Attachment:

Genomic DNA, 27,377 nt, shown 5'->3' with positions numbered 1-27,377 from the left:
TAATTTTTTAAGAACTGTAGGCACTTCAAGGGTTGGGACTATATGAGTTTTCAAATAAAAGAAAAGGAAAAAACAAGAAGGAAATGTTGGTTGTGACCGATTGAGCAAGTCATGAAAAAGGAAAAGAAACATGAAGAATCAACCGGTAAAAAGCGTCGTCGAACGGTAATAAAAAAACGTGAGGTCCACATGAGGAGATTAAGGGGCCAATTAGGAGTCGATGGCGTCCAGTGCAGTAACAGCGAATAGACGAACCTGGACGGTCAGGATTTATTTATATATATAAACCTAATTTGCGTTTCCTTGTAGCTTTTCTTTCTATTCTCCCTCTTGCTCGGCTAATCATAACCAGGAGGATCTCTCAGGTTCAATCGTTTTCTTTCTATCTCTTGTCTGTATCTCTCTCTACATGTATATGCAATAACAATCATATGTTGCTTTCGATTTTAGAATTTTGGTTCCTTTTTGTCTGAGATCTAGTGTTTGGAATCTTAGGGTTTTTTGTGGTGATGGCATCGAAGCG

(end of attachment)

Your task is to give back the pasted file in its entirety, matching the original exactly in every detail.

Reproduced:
Genomic DNA, 27,377 nt, shown 5'->3' with positions numbered 1-27,377 from the left:
TAATTTTTTAAGAACTGTAGGCACTTCAAGGGTTGGGACTATATGAGTTTTCAAATAAAAGAAAAGGAAAAAACAAGAAGGAAATGTTGGTTGTGACCGATTGAGCAAGTCATGAAAAAGGAAAAGAAACATGAAGAATCAACCGGTAAAAAGCGTCGTCGAACGGTAATAAAAAAACGTGAGGTCCACATGAGGAGATTAAGGGGCCAATTAGGAGTCGATGGCGTCCAGTGCAGTAACAGCGAATAGACGAACCTGGACGGTCAGGATTTATTTATATATATAAACCTAATTTGCGTTTCCTTGTAGCTTTTCTTTCTATTCTCCCTCTTGCTCGGCTAATCATAACCAGGAGGATCTCTCAGGTTCAATCGTTTTCTTTCTATCTCTTGTCTGTATCTCTCTCTACATGTATATGCAATAACAATCATATGTTGCTTTCGATTTTAGAATTTTGGTTCCTTTTTGTCTGAGATCTAGTGTTTGGAATCTTAGGGTTTTTTGTGGTGATGGCATCGAAGCG